Today’s buyers expect more from their suppliers than ever before. With businesses being so dynamic, buyers expect flexible procurement options, along with holistic solutions and data insights that improve operational efficiency. As their output levels change, particularly in the current environment, then buyers also expect the amount they pay for their working assets to align with their actual usage of those assets.
The most successful buyer-supplier relationships involve a high level of trust – the buyer wants to be assured the supplier has a vested interest in the success of his business. When it comes to the provision of services, this holds true as the supplier will naturally only get to perform those services for the buyer if the buyer’s business is successful. In other words, if the buyer is still in business over time and the buyer has used the assets to a level sufficient for them to require servicing. Compare this to the supply of the asset alone, and the supplier’s vested interest in the buyer’s success weakens. Why? First, the asset will have been sold on day one of the relationship, either by way of cash sale to the customer or by sale to a funder that has taken over the credit risk in the buyer. Second, the payment received for the asset does not correlate to any usage of the asset by the buyer, that is, payment is the same irrespective of whether the asset has been used a lot (likely meaning the buyer’s production is up and that their business has done well) or sadly, not very much at all.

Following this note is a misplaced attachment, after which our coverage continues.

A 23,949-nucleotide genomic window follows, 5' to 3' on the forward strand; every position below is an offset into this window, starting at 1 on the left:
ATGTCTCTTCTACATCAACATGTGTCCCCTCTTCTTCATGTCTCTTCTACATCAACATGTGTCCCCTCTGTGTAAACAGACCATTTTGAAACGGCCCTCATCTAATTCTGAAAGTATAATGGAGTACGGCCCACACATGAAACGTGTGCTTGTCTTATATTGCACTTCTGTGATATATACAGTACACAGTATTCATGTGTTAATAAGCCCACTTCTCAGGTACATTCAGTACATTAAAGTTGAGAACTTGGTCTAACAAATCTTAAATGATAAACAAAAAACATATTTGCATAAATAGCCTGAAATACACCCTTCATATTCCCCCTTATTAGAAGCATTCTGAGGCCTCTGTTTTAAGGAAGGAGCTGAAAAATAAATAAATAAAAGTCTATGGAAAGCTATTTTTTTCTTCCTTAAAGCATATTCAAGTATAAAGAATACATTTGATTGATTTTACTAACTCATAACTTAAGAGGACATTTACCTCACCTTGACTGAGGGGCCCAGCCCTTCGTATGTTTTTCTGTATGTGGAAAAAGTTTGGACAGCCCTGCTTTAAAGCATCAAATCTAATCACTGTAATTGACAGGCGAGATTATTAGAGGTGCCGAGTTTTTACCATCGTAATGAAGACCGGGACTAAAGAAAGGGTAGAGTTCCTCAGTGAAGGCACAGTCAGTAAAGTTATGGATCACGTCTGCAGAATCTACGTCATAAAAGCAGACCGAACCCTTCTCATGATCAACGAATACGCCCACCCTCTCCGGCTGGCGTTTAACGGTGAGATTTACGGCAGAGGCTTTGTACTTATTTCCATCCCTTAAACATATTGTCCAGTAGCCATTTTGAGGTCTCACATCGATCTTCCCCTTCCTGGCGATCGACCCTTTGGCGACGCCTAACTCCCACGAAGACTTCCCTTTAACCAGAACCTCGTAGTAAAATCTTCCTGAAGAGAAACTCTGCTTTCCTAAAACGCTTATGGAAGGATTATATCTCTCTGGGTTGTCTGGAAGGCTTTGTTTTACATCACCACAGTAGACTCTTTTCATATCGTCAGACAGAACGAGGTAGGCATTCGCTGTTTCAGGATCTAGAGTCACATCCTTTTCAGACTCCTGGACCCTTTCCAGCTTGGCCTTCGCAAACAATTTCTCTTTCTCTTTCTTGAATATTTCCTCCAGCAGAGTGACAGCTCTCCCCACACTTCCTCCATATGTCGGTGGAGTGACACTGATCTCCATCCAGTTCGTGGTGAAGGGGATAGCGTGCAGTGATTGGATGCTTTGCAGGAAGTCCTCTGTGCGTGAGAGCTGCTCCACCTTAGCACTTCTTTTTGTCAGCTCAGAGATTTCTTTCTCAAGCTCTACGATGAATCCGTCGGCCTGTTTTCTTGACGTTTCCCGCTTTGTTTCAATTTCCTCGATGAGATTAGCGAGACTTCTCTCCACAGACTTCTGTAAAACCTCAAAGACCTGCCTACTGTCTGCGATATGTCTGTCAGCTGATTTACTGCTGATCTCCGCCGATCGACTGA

Relate this to the consumer market. If I want to buy an iPhone, I pay £1000 for the handset and the deal is concluded on day one. The shop has my £1000, and the shop does not care if I go bankrupt tomorrow. If however I sign up to receive the iPhone with a service pack for an all-in payment of £29.99 per month, then the shop cares.